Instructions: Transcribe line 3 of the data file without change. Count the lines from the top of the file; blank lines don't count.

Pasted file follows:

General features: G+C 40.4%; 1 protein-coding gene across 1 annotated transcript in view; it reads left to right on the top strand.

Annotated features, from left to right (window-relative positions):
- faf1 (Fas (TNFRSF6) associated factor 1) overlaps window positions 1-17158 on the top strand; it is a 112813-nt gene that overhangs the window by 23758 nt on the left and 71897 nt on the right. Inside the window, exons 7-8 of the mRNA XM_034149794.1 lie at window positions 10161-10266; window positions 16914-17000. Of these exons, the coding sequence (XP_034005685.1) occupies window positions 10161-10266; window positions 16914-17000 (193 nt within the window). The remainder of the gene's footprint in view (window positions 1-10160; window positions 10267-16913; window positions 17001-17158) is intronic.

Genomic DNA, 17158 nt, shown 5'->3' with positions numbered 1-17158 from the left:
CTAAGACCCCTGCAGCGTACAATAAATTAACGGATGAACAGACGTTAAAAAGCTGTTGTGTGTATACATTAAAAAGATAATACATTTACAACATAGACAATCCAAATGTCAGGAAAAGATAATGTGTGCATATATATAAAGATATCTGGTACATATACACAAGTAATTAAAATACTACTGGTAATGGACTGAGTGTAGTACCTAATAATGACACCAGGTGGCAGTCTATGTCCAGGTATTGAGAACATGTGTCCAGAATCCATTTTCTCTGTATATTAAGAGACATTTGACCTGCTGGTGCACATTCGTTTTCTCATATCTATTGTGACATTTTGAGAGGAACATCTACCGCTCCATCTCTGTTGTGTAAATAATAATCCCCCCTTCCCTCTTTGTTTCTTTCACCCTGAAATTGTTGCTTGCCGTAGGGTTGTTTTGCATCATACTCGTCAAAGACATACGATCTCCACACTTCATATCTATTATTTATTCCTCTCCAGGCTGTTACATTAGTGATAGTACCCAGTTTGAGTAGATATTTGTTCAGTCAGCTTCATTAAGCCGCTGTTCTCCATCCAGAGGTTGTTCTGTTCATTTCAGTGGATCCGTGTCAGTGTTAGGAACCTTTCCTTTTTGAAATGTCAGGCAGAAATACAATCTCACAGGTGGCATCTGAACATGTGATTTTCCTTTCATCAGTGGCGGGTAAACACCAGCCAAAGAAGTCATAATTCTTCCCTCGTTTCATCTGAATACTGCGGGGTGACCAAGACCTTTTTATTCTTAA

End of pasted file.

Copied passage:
- faf1 (Fas (TNFRSF6) associated factor 1) overlaps window positions 1-17158 on the top strand; it is a 112813-nt gene that overhangs the window by 23758 nt on the left and 71897 nt on the right. Inside the window, exons 7-8 of the mRNA XM_034149794.1 lie at window positions 10161-10266; window positions 16914-17000. Of these exons, the coding sequence (XP_034005685.1) occupies window positions 10161-10266; window positions 16914-17000 (193 nt within the window). The remainder of the gene's footprint in view (window positions 1-10160; window positions 10267-16913; window positions 17001-17158) is intronic.